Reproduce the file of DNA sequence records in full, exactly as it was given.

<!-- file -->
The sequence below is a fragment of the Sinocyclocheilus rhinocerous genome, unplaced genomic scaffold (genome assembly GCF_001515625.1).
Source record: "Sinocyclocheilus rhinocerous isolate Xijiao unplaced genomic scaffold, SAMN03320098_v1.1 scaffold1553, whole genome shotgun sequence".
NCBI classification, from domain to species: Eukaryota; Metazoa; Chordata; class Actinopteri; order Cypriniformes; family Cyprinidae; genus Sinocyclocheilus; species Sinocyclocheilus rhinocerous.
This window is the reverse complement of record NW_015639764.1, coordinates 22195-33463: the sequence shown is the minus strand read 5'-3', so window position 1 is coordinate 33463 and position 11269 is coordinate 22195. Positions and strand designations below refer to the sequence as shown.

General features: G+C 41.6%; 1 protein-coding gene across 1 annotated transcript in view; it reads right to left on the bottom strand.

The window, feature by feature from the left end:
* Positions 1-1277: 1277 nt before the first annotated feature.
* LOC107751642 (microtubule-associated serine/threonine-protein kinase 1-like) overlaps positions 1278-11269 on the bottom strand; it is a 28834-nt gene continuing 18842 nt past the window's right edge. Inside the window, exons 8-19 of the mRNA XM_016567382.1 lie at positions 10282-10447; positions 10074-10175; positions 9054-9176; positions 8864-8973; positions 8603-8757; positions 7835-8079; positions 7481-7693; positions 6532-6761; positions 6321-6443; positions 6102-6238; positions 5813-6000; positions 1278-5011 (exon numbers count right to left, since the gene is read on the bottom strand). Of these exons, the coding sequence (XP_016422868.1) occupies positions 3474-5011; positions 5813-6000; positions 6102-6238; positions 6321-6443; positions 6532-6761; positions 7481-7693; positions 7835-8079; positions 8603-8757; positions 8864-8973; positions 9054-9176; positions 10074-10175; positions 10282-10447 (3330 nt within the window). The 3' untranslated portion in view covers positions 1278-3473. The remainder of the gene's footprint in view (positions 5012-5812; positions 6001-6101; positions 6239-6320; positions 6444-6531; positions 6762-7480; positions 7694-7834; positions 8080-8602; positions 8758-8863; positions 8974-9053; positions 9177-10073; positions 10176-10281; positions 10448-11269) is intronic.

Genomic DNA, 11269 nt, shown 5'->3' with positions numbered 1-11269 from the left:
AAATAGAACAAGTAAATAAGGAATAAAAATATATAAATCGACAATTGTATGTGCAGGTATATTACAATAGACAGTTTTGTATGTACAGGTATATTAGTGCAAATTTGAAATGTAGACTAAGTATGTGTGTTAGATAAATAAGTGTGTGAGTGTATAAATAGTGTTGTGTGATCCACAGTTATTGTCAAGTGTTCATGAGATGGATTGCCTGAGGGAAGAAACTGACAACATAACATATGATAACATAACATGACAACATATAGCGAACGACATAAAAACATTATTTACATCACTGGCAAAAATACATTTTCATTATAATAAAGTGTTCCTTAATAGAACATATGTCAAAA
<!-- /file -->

The sequence below is a fragment of the Sinocyclocheilus rhinocerous genome, unplaced genomic scaffold (genome assembly GCF_001515625.1).
Source record: "Sinocyclocheilus rhinocerous isolate Xijiao unplaced genomic scaffold, SAMN03320098_v1.1 scaffold1553, whole genome shotgun sequence".
NCBI classification, from domain to species: Eukaryota; Metazoa; Chordata; class Actinopteri; order Cypriniformes; family Cyprinidae; genus Sinocyclocheilus; species Sinocyclocheilus rhinocerous.
This window is the reverse complement of record NW_015639764.1, coordinates 22195-33463: the sequence shown is the minus strand read 5'-3', so window position 1 is coordinate 33463 and position 11269 is coordinate 22195. Positions and strand designations below refer to the sequence as shown.

General features: G+C 41.6%; 1 protein-coding gene across 1 annotated transcript in view; it reads right to left on the bottom strand.

The window, feature by feature from the left end:
* Positions 1-1277: 1277 nt before the first annotated feature.
* LOC107751642 (microtubule-associated serine/threonine-protein kinase 1-like) overlaps positions 1278-11269 on the bottom strand; it is a 28834-nt gene continuing 18842 nt past the window's right edge. Inside the window, exons 8-19 of the mRNA XM_016567382.1 lie at positions 10282-10447; positions 10074-10175; positions 9054-9176; positions 8864-8973; positions 8603-8757; positions 7835-8079; positions 7481-7693; positions 6532-6761; positions 6321-6443; positions 6102-6238; positions 5813-6000; positions 1278-5011 (exon numbers count right to left, since the gene is read on the bottom strand). Of these exons, the coding sequence (XP_016422868.1) occupies positions 3474-5011; positions 5813-6000; positions 6102-6238; positions 6321-6443; positions 6532-6761; positions 7481-7693; positions 7835-8079; positions 8603-8757; positions 8864-8973; positions 9054-9176; positions 10074-10175; positions 10282-10447 (3330 nt within the window). The 3' untranslated portion in view covers positions 1278-3473. The remainder of the gene's footprint in view (positions 5012-5812; positions 6001-6101; positions 6239-6320; positions 6444-6531; positions 6762-7480; positions 7694-7834; positions 8080-8602; positions 8758-8863; positions 8974-9053; positions 9177-10073; positions 10176-10281; positions 10448-11269) is intronic.

Genomic DNA, 11269 nt, shown 5'->3' with positions numbered 1-11269 from the left:
AAATAGAACAAGTAAATAAGGAATAAAAATATATAAATCGACAATTGTATGTGCAGGTATATTACAATAGACAGTTTTGTATGTACAGGTATATTAGTGCAAATTTGAAATGTAGACTAAGTATGTGTGTTAGATAAATAAGTGTGTGAGTGTATAAATAGTGTTGTGTGATCCACAGTTATTGTCAAGTGTTCATGAGATGGATTGCCTGAGGGAAGAAACTGACAACATAACATATGATAACATAACATGACAACATATAGCGAACGACATAAAAACATTATTTACATCACTGGCAAAAATACATTTTCATTATAATAAAGTGTTCCTTAATAGAACATATGTCAAAA